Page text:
Planning enforcement

Slough's planning enforcement team investigate alleged breaches of planning control as well as the display of unauthorised advertisements and unauthorised works to protected trees and listed buildings. They also investigate breaches of the council's planning policy in Slough's conservation areas and the green belt.

The team follow the National Planning Policy Framework (NPPF) which sets out the government's planning policies for England and how these are expected to be applied.

What is a breach of planning control?

A breach of planning control could be where somebody develops a site without the planning permission they need or where they are not meeting the terms or conditions of an approved planning permission. Breaches of control can include:

  • building, engineering works or the change of use, without planning permission
  • development not in accordance with the approved drawings on the planning permission
  • unauthorised works to a listed building
  • unauthorised advertisements
  • unauthorised works to a tree which is protected by a tree preservation order or is in a conservation area
  • unauthorised demolition of a building within a conservation area
  • land which has become so untidy that it harms the amenity of the surrounding area.

Breaches of planning control are not offences, with the exception of the following which are criminal offences:

  • unauthorised works to listed buildings
  • display of unauthorised advertisements
  • to carry out unauthorised works to protected trees

The enforcement team will investigate situations where they suspect there is a breach of planning control.

What is not a breach of planning control?

The following examples are not normally considered breaches of planning control and it is likely that enforcement action will not be taken:

  • permitted development (development which has a blanket planning permission granted by the government), see planning portal - permitted development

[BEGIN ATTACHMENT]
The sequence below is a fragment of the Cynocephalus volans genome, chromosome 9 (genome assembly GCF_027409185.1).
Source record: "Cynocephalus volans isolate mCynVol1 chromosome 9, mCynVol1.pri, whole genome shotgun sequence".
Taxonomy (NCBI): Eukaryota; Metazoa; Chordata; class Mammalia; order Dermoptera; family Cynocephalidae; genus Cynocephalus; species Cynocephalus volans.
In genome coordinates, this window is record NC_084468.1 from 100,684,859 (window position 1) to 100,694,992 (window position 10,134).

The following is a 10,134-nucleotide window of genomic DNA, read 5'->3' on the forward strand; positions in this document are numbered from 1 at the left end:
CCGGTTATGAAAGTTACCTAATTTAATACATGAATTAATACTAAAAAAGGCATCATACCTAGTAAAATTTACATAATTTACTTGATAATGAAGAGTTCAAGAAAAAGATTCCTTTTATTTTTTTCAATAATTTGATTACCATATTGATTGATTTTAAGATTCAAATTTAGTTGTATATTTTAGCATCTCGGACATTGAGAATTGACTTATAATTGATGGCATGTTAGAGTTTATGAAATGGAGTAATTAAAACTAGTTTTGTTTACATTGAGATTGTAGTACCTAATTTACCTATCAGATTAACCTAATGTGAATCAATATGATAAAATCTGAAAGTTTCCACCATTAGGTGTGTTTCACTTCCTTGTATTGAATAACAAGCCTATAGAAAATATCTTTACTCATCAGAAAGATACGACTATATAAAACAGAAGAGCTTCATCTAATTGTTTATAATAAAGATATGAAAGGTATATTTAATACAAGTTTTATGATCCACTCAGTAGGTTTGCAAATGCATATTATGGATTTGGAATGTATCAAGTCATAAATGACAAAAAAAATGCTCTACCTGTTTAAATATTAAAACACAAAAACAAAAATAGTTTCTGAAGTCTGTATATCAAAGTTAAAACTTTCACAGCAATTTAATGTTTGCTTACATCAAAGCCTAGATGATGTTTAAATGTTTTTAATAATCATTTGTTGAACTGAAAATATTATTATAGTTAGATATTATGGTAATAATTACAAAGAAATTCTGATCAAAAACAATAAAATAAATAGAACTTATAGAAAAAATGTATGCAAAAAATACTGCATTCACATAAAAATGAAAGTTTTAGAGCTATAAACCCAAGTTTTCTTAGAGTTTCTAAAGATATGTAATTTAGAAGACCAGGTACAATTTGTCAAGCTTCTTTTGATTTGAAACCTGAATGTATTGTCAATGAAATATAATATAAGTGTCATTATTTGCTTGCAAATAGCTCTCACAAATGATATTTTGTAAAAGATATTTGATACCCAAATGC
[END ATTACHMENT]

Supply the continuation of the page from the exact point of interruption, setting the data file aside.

• advertisements displayed in accordance with the advertisement regulations, see planning portal - advertisement regulations
  • boundary disputes, neighbour disputes, landownership and party wall issues
  • minor breach. The council's formal enforcement powers will not be used against a trivial or technical breach of planning control, which causes no harm to the public amenity in the locality of the site.
  • breach of building regulations, see planning portal - building regulations 
  • on street parking of commercial vehicles in residential areas
  • operating a business from home on a low key basis, see planning portal - working from home
  • clearing land of undergrowth, bushes and trees so long as they aren't subject to a tree preservation order and are not within a conservation area, or protected by a planning condition.

Immunity from enforcement action

Immunity from enforcement action arises when the breach is for:

  • residential purposes and has been substantially completed for more than 4 years
  • commercial purpose when the use has occurred for more than 10 years

Reporting a possible breach of planning control

How to report a breach of planning control.